Lissenko, Nikolai (Vitalievich)

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Lissenko, Nikolai (Vitalievich)

Lissenko, Nikolai (Vitalievich), notable Ukrainian composer, pianist, conductor, and folk song collector; b. Grinki, near Kremenchug, March 22, 1842; d. Kiev, Nov. 6, 1912. Following piano lessons from his mother, he was taken at age 9 to Kiev to study with Panochini (piano) and Nejnkevič (theory). He pursued training in the natural sciences at the univs. of Kharkov and Kiev (1860–64). After further music training with Wolner, Dmitriev, and Wilczyk, he was a student at the Leipzig Cons. (1867–69) of Reinecke (piano) and Richter (theory and composition). In 1869 he returned to Kiev as a piano teacher, and also became associated with its branch of the Russian Musical Soc. His ardent espousal of Ukrainian nationalism, however, led him to later break with the Soc. After studies in orchestration with Rimsky-Korsakov in St. Petersburg (1874–76), Lissenko returned once more to Kiev and established himself as its principal figure in the musical life of the city. In addition to his activities as a composer, pianist, conductor, and folk song collector, he founded a school of music and drama in 1904, which was posthumously named in his honor in 1918. His support of the 1905 revolution led to his brief imprisonment in 1907. Lissen-ko’s life-long interest in folk songs is reflected in his works. His most significant scores comprise the operas Taras Bulha (1880–91; Kharkov, Oct. 4,1924) and Natalka Poltava (Odessa, Nov. 24, 1889). A complete ed. of his extensive output was publ, in Kiev (20 vols., 1950–59).

Works

dramatic: Harkushka, opera (1864; fragment); Andrashiada, opera-satire (1866; fragment); Utoplena, abo Mayska nich (The Drowned Maiden, or May Night), opera (1871–83; Odessa, Jan. 14, 1885); Chernomortsy (Black Sea Sailors), operetta (1872–73; Kharkov, June 13,1883); Rizdvyana nich (Christmas Eve), comic-lyric opera (1877–82; Kharkov, Feb. 8, 1883); Taras Bulha, opera (1880–91; Kharkov, Oct. 4, 1924); Koza-Dereza (The Nanny-Goat), children’s comic opera (1888; Kiev, April 21, 1901); Natalka Poltavka, opera (Odessa, Nov. 24, 1889); Pan Kotskiy (Sir Cat), children’s comic opera (1891; Kharkov, May 8, 1955); Zima i vesna, abo Snigova kralya (Winter and Spring, or The Snow Maiden), children’s opera (1892; Kiev, June 29,1956); Volshebnïy son (The Magic Dream), musical fairy tale (1894); Sappho, opera (1896–1900); Eneida (Aeneid), musical comedy (Kiev, Dec. 6, 1910); Letney nochyu, opera (1912; unfinished); Noktyurin (Noctune), opera (1912; Kiev, Feb. 16, 1914); incidental music. orch.:Moldavskaya, Russian Pizzicato for Strings (1859–60); Sym. (1869); Ukrainian Cossack Song (1872–73). chamber: String Quartet (1869); String Trio (1869); Fantasy on Ukrainian Themes for Violin or Flute and Piano (1872–73); Elegiac Capriccio for Violin and Piano (1894); Ukrainian Rhapsody for Violin and Piano (1897); Elegy in Memory of Shevchenko for Violin and Piano (1912); many piano pieces. vocal: Cantatas; hymns; choruses; songs; over 20 vols, of folk song arrangements.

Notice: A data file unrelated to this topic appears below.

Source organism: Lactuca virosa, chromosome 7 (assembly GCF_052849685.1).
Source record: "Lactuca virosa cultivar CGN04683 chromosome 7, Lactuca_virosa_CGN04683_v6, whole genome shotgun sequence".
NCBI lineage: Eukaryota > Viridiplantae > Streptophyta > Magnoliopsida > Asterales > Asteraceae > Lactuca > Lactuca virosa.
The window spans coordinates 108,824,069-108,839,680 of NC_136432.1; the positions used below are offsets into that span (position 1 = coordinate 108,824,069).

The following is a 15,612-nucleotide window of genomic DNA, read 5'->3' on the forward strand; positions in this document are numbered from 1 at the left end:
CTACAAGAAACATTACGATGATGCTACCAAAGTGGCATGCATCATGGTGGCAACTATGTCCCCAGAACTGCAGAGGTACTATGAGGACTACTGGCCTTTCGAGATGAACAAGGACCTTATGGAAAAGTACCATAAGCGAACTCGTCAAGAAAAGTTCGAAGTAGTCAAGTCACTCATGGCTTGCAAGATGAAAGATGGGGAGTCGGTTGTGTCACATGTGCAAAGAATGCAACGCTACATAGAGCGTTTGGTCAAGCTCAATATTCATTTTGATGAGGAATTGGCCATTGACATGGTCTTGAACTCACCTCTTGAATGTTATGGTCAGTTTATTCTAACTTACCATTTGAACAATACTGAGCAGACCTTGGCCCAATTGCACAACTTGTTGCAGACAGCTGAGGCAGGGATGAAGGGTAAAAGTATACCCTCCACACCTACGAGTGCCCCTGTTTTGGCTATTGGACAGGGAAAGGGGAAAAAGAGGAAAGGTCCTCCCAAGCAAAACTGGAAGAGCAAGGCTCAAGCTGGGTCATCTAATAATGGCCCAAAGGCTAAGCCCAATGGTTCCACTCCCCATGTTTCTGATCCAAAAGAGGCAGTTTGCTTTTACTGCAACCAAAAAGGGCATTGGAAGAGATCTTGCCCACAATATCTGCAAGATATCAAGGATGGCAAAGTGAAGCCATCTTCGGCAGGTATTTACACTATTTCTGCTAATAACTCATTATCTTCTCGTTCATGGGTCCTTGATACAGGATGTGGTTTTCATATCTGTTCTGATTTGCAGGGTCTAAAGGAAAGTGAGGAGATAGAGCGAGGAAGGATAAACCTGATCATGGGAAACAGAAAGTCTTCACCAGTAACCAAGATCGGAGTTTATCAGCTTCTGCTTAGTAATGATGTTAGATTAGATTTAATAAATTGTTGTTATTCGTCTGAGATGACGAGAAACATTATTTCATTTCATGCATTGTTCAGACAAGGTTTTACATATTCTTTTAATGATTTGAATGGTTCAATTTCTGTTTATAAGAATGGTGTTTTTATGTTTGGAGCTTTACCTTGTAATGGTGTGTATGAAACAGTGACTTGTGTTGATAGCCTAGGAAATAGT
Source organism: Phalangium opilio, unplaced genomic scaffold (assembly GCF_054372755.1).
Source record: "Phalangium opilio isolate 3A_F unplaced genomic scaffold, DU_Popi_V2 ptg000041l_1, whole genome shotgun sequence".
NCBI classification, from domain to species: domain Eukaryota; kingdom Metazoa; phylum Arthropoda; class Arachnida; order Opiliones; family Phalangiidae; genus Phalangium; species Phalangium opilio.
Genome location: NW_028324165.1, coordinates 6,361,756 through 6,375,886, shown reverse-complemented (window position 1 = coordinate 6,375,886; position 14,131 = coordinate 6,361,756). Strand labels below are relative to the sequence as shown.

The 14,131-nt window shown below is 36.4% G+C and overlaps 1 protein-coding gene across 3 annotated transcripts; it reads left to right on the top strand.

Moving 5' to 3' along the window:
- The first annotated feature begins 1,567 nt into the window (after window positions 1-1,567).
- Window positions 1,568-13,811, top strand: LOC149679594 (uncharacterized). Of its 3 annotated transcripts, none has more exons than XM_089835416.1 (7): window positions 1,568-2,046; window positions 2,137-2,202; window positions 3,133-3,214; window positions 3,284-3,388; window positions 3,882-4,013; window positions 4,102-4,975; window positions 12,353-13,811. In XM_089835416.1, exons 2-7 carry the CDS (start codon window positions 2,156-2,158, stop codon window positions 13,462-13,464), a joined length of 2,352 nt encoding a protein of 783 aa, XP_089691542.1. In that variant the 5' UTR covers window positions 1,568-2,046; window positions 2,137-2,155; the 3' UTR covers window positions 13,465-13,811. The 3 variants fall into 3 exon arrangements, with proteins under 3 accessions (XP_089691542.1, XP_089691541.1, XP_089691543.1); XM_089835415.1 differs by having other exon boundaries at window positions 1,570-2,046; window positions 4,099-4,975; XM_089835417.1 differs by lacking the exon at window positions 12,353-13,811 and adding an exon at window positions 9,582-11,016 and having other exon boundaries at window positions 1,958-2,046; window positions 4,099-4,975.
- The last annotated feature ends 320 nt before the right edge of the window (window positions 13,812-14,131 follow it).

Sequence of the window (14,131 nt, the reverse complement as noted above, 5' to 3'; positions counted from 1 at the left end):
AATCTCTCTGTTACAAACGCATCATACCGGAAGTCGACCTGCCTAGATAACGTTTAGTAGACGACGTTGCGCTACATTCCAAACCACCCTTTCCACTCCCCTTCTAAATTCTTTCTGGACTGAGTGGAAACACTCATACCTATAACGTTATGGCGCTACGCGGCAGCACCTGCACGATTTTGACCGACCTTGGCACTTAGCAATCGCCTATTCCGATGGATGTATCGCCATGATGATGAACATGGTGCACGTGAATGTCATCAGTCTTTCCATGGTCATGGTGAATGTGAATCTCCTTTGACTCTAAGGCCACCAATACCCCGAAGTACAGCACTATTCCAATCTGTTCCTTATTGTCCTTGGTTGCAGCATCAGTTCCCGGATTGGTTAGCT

Bibliography

M. Starytsky, K biogrfii N.V. L: Vospominaniya (Toward a Biography of N.V. L.: Reminiscences, Kiev, 1904); K. Kvitka, N. L. yak zbirach narodnikh posen (N. L. as a Folk Song Collector; Kiev, 1923); V. Chagovets, N.V. L.(Kiev, 1949); L. Arkimovich and N. Hordiychuk, N.V. L: Zhittya-tvoristvo (N.V L.: Life and Works; Kiev, 1952); A. Gozenpud, N.V. L. i russkaya muzïkalnaya kultura (N.V L. and Russian Musical Culture; Moscow and Leningrad, 1954); Z. Vasylenko, Folkloritichna diyalnist N.V. L.(N.V. L.’s Work as a Folklorist; Kiev, 1972); R. Sawycky, N. L. in Western Sources: Bibliographic Essay (Cranford, N.J., 1992).

—Nicolas Slonimsky/Laura Kuhn/Dennis McIntire

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Lissenko, Nikolai (Vitalievich)

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